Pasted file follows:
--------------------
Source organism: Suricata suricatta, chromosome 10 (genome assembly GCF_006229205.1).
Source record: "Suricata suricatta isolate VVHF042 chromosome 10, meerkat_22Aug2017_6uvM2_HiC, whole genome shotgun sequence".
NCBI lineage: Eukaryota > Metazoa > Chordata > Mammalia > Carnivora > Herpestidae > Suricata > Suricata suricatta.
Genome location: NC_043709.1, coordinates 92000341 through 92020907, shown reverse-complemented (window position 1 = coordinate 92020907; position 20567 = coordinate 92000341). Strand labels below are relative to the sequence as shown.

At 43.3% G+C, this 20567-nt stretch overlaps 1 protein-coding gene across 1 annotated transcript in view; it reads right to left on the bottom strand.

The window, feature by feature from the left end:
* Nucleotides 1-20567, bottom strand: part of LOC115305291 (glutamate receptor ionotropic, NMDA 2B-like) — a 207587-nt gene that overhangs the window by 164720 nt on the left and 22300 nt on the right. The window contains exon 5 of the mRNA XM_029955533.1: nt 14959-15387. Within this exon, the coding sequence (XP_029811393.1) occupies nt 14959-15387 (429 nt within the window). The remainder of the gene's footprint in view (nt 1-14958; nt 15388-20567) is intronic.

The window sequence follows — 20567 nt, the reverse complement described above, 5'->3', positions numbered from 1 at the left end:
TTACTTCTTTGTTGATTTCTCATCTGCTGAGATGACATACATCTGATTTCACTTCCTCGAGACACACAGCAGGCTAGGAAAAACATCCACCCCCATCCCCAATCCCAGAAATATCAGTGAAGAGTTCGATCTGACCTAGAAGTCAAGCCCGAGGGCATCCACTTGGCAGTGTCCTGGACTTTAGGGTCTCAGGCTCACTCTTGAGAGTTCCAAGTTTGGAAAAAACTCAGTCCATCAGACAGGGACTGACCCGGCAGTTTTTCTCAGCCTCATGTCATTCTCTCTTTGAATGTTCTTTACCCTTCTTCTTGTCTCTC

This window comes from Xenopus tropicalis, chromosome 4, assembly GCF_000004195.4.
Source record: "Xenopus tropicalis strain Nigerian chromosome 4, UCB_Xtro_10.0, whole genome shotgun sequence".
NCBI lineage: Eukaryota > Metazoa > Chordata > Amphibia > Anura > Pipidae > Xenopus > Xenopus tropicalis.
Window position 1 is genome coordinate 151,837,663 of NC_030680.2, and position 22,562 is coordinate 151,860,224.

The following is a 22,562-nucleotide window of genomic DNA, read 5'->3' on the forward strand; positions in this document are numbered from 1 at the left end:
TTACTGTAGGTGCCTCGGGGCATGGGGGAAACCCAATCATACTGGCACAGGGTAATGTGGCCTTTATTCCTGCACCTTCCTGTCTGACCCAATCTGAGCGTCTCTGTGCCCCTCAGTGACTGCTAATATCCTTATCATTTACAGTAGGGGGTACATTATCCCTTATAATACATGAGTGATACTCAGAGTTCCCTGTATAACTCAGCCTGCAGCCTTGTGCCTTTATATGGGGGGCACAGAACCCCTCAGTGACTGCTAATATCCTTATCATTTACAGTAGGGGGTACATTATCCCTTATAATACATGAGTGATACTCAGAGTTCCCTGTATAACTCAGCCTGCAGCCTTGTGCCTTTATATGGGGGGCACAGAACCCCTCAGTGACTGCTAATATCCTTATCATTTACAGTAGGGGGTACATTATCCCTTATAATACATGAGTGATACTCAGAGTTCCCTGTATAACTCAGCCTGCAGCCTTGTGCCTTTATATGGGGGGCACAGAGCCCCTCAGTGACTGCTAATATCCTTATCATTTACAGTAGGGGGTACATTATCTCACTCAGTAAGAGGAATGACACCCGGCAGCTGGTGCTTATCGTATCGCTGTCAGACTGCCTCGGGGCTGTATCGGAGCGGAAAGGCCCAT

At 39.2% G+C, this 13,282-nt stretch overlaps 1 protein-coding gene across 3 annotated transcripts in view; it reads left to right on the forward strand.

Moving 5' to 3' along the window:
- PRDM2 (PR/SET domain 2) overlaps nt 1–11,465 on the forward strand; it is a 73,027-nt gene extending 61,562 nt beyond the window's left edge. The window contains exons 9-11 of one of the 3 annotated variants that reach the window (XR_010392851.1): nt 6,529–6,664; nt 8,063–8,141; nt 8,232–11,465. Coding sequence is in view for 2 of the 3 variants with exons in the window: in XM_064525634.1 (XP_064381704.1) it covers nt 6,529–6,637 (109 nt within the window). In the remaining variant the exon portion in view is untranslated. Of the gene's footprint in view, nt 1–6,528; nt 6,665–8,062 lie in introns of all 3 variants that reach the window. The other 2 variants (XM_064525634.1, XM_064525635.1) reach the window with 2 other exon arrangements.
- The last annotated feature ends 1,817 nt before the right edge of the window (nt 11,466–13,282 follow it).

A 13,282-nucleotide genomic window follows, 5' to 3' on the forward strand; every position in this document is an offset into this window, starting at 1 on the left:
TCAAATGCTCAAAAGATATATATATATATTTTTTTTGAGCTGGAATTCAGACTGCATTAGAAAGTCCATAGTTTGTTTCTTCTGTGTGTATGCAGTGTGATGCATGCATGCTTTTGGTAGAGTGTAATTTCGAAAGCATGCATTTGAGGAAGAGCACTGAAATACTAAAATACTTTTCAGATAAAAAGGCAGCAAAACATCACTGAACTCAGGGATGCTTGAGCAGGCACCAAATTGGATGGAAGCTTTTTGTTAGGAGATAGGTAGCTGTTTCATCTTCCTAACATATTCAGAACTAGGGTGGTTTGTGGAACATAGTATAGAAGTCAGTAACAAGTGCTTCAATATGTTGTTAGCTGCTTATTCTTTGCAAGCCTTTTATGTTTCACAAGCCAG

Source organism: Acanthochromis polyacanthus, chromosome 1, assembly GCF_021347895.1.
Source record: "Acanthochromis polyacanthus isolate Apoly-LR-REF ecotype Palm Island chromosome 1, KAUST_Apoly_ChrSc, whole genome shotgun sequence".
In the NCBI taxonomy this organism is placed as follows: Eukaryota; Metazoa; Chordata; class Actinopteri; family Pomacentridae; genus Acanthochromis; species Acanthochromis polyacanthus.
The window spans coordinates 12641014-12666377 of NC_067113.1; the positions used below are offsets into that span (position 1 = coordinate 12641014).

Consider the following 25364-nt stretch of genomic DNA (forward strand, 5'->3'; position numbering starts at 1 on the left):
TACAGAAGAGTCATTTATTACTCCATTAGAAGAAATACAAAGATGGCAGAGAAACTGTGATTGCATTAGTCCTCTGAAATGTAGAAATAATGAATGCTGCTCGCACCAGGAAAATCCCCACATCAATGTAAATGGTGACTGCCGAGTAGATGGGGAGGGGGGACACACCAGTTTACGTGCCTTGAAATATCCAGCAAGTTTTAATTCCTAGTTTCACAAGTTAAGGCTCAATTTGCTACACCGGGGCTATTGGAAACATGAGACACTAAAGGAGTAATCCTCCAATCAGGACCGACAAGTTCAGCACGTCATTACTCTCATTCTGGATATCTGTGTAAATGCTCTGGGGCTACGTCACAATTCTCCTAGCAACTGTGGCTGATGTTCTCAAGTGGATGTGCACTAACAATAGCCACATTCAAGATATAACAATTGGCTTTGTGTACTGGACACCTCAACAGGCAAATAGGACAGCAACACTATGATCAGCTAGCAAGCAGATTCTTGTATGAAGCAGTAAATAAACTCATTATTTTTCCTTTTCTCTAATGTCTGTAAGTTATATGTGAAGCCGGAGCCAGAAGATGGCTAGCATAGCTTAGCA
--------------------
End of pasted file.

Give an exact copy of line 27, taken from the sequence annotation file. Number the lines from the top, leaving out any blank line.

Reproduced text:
TACAGAAGAGTCATTTATTACTCCATTAGAAGAAATACAAAGATGGCAGAGAAACTGTGATTGCATTAGTCCTCTGAAATGTAGAAATAATGAATGCTGCTCGCACCAGGAAAATCCCCACATCAATGTAAATGGTGACTGCCGAGTAGATGGGGAGGGGGGACACACCAGTTTACGTGCCTTGAAATATCCAGCAAGTTTTAATTCCTAGTTTCACAAGTTAAGGCTCAATTTGCTACACCGGGGCTATTGGAAACATGAGACACTAAAGGAGTAATCCTCCAATCAGGACCGACAAGTTCAGCACGTCATTACTCTCATTCTGGATATCTGTGTAAATGCTCTGGGGCTACGTCACAATTCTCCTAGCAACTGTGGCTGATGTTCTCAAGTGGATGTGCACTAACAATAGCCACATTCAAGATATAACAATTGGCTTTGTGTACTGGACACCTCAACAGGCAAATAGGACAGCAACACTATGATCAGCTAGCAAGCAGATTCTTGTATGAAGCAGTAAATAAACTCATTATTTTTCCTTTTCTCTAATGTCTGTAAGTTATATGTGAAGCCGGAGCCAGAAGATGGCTAGCATAGCTTAGCA